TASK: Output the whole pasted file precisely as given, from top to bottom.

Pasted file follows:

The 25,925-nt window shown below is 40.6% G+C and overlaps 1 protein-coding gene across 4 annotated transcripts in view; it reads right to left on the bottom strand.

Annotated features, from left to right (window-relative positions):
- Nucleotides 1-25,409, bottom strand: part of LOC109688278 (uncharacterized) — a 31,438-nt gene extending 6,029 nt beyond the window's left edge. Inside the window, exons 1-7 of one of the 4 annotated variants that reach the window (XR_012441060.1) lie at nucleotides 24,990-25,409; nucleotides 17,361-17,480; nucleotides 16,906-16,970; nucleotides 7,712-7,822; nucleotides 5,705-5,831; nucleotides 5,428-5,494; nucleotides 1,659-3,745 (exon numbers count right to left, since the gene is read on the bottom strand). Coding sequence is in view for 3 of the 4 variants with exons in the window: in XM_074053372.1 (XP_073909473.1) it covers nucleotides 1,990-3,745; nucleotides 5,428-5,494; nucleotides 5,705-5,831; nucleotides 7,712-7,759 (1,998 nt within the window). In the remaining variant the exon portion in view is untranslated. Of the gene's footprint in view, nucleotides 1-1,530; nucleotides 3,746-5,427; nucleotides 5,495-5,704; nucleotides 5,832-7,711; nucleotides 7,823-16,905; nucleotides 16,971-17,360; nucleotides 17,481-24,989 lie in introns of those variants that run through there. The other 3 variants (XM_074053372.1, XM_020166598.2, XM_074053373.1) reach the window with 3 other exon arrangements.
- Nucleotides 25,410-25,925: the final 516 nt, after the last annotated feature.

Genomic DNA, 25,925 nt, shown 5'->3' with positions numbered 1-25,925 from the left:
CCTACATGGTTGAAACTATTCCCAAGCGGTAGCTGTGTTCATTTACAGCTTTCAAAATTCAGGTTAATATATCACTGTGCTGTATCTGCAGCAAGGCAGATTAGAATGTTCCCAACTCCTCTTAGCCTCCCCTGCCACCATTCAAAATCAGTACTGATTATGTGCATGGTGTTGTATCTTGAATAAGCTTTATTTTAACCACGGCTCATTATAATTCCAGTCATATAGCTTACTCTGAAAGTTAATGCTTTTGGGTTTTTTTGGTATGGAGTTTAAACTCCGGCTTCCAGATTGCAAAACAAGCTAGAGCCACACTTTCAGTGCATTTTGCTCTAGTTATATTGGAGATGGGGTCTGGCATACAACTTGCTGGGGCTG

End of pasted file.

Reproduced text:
The 25,925-nt window shown below is 40.6% G+C and overlaps 1 protein-coding gene across 4 annotated transcripts in view; it reads right to left on the bottom strand.

Annotated features, from left to right (window-relative positions):
- Nucleotides 1-25,409, bottom strand: part of LOC109688278 (uncharacterized) — a 31,438-nt gene extending 6,029 nt beyond the window's left edge. Inside the window, exons 1-7 of one of the 4 annotated variants that reach the window (XR_012441060.1) lie at nucleotides 24,990-25,409; nucleotides 17,361-17,480; nucleotides 16,906-16,970; nucleotides 7,712-7,822; nucleotides 5,705-5,831; nucleotides 5,428-5,494; nucleotides 1,659-3,745 (exon numbers count right to left, since the gene is read on the bottom strand). Coding sequence is in view for 3 of the 4 variants with exons in the window: in XM_074053372.1 (XP_073909473.1) it covers nucleotides 1,990-3,745; nucleotides 5,428-5,494; nucleotides 5,705-5,831; nucleotides 7,712-7,759 (1,998 nt within the window). In the remaining variant the exon portion in view is untranslated. Of the gene's footprint in view, nucleotides 1-1,530; nucleotides 3,746-5,427; nucleotides 5,495-5,704; nucleotides 5,832-7,711; nucleotides 7,823-16,905; nucleotides 16,971-17,360; nucleotides 17,481-24,989 lie in introns of those variants that run through there. The other 3 variants (XM_074053372.1, XM_020166598.2, XM_074053373.1) reach the window with 3 other exon arrangements.
- Nucleotides 25,410-25,925: the final 516 nt, after the last annotated feature.

Genomic DNA, 25,925 nt, shown 5'->3' with positions numbered 1-25,925 from the left:
CCTACATGGTTGAAACTATTCCCAAGCGGTAGCTGTGTTCATTTACAGCTTTCAAAATTCAGGTTAATATATCACTGTGCTGTATCTGCAGCAAGGCAGATTAGAATGTTCCCAACTCCTCTTAGCCTCCCCTGCCACCATTCAAAATCAGTACTGATTATGTGCATGGTGTTGTATCTTGAATAAGCTTTATTTTAACCACGGCTCATTATAATTCCAGTCATATAGCTTACTCTGAAAGTTAATGCTTTTGGGTTTTTTTGGTATGGAGTTTAAACTCCGGCTTCCAGATTGCAAAACAAGCTAGAGCCACACTTTCAGTGCATTTTGCTCTAGTTATATTGGAGATGGGGTCTGGCATACAACTTGCTGGGGCTG